East of Eden: Character Profiles
Cathy Ames/ Kate
Representative of Satan, and the most evil character in the novel, Cathy, who will be named Kate in the second half of the book, is a parasite who embodies
evil. As more than one character points out, Cathy lacks some human quality. She murders her parents by setting fire to their house and becomes the mistress of pimp Mr. Edwards. She is rescued by Adam Trask when Edwards leaves her for dead. After giving birth to twin sons, Cal and Aron, she shoots Adam when he
attempts to stop her from leaving. She takes a job as a prostitute and
poisons brothel-owner Faye while taking over the business. She gives her
whores drugs, encourages sadomasochistic sexual practices and blackmails her customers. Late in life she commits suicide after encountering her son Aron.
Abra Bacon meets Aron as a child and falls in love with him until she realizes as an adult that Aron has been in love with a dream girl. Daughter of a county
supervisor in Salinas, she learns her father is a thief. Her maturity and
goodness contrast the evil Cathy. Lee, who loves her like a daughter, shares
with her the knowledge that she doesn't have to follow in her father's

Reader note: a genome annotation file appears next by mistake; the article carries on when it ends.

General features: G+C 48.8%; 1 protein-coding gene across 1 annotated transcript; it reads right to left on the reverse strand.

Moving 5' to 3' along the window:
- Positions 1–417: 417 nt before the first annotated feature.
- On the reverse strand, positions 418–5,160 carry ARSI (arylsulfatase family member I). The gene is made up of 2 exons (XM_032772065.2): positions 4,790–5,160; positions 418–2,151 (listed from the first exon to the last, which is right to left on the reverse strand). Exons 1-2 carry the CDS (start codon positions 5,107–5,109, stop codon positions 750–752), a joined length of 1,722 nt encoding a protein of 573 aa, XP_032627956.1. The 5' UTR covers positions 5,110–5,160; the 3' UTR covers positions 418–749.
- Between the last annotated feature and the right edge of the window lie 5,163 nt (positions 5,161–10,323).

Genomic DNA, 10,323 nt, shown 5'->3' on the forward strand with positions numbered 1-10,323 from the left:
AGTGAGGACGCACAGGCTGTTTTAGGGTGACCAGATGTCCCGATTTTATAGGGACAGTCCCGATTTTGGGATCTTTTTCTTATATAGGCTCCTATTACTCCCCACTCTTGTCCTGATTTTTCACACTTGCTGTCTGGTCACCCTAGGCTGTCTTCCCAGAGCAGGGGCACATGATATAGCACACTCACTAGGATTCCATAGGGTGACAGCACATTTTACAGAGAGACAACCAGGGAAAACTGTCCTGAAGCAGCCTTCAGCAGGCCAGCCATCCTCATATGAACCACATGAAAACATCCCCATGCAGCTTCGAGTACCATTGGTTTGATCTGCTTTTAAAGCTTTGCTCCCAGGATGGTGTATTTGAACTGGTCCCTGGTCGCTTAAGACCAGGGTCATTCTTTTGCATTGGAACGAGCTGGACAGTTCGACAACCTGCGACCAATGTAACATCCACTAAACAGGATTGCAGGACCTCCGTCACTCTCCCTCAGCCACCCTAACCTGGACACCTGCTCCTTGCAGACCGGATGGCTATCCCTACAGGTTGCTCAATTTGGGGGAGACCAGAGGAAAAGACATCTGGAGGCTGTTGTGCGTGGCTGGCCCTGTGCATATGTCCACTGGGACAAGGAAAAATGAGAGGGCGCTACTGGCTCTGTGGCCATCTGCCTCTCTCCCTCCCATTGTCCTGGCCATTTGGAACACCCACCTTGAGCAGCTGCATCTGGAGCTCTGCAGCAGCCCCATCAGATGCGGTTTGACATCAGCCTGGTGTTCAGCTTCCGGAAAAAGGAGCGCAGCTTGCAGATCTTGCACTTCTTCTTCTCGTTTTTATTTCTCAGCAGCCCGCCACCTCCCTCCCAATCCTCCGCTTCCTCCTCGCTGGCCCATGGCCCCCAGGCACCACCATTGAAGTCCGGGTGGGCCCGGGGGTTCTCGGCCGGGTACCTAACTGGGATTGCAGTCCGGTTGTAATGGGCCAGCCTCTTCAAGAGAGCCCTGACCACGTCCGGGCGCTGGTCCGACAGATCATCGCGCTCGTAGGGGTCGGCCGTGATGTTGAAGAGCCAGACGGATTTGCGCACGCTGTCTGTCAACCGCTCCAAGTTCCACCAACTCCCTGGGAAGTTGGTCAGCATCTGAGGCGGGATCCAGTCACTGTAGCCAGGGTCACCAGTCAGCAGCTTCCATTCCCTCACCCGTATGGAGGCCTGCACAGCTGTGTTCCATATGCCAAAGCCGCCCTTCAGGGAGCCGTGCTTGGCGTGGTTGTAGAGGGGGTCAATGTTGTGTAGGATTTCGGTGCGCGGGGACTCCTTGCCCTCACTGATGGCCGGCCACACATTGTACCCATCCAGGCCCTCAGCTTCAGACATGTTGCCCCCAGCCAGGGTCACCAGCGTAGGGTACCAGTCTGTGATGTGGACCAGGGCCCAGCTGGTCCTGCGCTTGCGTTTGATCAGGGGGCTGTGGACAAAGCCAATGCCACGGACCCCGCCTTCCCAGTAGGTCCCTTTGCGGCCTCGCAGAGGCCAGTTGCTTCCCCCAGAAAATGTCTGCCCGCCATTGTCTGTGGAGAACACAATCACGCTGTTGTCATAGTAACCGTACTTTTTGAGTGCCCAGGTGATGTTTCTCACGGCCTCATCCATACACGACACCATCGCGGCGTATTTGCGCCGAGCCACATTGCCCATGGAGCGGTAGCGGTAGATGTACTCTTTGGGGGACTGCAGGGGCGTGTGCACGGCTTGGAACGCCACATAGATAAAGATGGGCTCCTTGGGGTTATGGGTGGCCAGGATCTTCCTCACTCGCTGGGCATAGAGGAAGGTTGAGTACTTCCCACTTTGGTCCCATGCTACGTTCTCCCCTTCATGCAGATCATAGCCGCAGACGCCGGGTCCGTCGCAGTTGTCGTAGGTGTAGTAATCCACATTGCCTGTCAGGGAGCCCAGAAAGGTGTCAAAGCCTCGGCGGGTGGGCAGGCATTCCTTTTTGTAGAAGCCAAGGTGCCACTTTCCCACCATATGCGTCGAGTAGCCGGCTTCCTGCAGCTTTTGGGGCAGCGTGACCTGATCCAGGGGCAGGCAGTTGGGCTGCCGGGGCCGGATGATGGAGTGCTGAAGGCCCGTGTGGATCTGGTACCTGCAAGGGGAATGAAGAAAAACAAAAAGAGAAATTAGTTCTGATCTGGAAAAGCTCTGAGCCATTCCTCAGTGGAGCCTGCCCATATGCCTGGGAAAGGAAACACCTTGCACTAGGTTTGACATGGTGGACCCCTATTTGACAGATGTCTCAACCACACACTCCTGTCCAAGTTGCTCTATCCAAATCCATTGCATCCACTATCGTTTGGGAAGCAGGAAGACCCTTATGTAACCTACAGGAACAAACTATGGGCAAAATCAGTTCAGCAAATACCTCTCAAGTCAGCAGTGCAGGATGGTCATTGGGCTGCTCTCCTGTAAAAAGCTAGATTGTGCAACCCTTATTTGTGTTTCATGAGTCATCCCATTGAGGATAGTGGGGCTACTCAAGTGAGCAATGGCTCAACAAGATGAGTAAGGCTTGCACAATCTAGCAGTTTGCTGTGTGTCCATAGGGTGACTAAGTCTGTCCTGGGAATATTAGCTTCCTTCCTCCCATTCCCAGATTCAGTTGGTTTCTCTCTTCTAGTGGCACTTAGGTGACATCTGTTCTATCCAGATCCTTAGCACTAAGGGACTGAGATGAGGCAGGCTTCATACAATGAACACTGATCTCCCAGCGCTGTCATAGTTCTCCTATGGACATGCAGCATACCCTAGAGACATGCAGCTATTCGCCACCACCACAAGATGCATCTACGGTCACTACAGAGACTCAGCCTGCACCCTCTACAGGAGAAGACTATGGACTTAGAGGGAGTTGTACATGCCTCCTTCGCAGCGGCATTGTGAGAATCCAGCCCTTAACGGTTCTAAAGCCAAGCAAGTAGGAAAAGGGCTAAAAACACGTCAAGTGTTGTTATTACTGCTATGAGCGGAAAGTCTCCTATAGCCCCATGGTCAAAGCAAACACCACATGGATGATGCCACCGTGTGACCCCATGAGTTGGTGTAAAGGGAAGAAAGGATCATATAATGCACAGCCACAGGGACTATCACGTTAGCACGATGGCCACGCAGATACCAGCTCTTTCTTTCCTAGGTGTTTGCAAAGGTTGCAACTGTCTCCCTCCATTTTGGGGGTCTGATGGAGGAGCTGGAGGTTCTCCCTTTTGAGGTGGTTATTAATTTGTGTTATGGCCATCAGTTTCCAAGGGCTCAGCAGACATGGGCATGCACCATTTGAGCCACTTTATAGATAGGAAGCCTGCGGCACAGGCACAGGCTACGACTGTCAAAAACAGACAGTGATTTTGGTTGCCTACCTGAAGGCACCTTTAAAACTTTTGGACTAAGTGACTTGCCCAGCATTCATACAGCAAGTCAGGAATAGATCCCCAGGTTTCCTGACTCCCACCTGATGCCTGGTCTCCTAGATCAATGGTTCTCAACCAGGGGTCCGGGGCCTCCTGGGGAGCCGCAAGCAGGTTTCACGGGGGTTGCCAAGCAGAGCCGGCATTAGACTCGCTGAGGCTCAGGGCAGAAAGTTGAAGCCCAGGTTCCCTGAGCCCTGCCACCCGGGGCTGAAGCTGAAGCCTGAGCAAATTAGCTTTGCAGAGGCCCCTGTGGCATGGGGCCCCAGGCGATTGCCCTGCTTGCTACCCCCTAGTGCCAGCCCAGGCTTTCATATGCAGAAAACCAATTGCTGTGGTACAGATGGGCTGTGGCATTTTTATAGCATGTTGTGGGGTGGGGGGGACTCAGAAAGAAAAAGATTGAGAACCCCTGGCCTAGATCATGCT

footsteps. Mr. Edwards
Mr. Edwards is a businessman who runs a New England prostitution ring and leads a double life. His deeply religious wife knows nothing of his business affairs. Mr. Edwards falls in love with Cathy when she approaches him for a job. Soon, she had him completely in her power. He leaves her for dead near the Trask farm after nearly beating her to death.
Ethel is a prostitute at Faye's brothel who digs up the empty bottles of poison used by Kate to kill Faye. She attempts to blackmail Cathy but is later found dead by Joe Valery.
Cotton Eye is the brothel's piano player who is addicted to opium. Kate slyly tells Faye she feels sorry for him to gain her sympathy and cast her in a positive light.
Faye is the good-hearted madam of the Salinas whorehouse who comes to think of Kate (Cathy) as her daughter and leaves the brothel to her in her will before Cathy poisons her.